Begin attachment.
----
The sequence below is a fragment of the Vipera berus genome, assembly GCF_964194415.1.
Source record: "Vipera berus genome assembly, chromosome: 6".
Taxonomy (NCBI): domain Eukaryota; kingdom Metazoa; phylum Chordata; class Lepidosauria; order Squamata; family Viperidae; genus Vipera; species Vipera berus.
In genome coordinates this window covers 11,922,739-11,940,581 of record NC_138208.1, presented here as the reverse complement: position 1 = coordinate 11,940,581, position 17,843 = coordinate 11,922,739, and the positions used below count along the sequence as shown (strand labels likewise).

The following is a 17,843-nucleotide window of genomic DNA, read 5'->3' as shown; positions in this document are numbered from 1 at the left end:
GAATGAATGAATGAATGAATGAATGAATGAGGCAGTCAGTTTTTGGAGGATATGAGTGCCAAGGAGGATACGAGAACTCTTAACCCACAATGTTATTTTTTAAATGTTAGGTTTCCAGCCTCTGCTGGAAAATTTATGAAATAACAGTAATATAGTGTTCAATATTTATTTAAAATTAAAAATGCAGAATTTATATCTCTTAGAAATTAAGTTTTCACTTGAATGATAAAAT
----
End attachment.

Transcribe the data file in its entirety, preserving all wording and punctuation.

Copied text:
The sequence below is a fragment of the Vipera berus genome, assembly GCF_964194415.1.
Source record: "Vipera berus genome assembly, chromosome: 6".
Taxonomy (NCBI): domain Eukaryota; kingdom Metazoa; phylum Chordata; class Lepidosauria; order Squamata; family Viperidae; genus Vipera; species Vipera berus.
In genome coordinates this window covers 11,922,739-11,940,581 of record NC_138208.1, presented here as the reverse complement: position 1 = coordinate 11,940,581, position 17,843 = coordinate 11,922,739, and the positions used below count along the sequence as shown (strand labels likewise).

The following is a 17,843-nucleotide window of genomic DNA, read 5'->3' as shown; positions in this document are numbered from 1 at the left end:
GAATGAATGAATGAATGAATGAATGAATGAGGCAGTCAGTTTTTGGAGGATATGAGTGCCAAGGAGGATACGAGAACTCTTAACCCACAATGTTATTTTTTAAATGTTAGGTTTCCAGCCTCTGCTGGAAAATTTATGAAATAACAGTAATATAGTGTTCAATATTTATTTAAAATTAAAAATGCAGAATTTATATCTCTTAGAAATTAAGTTTTCACTTGAATGATAAAAT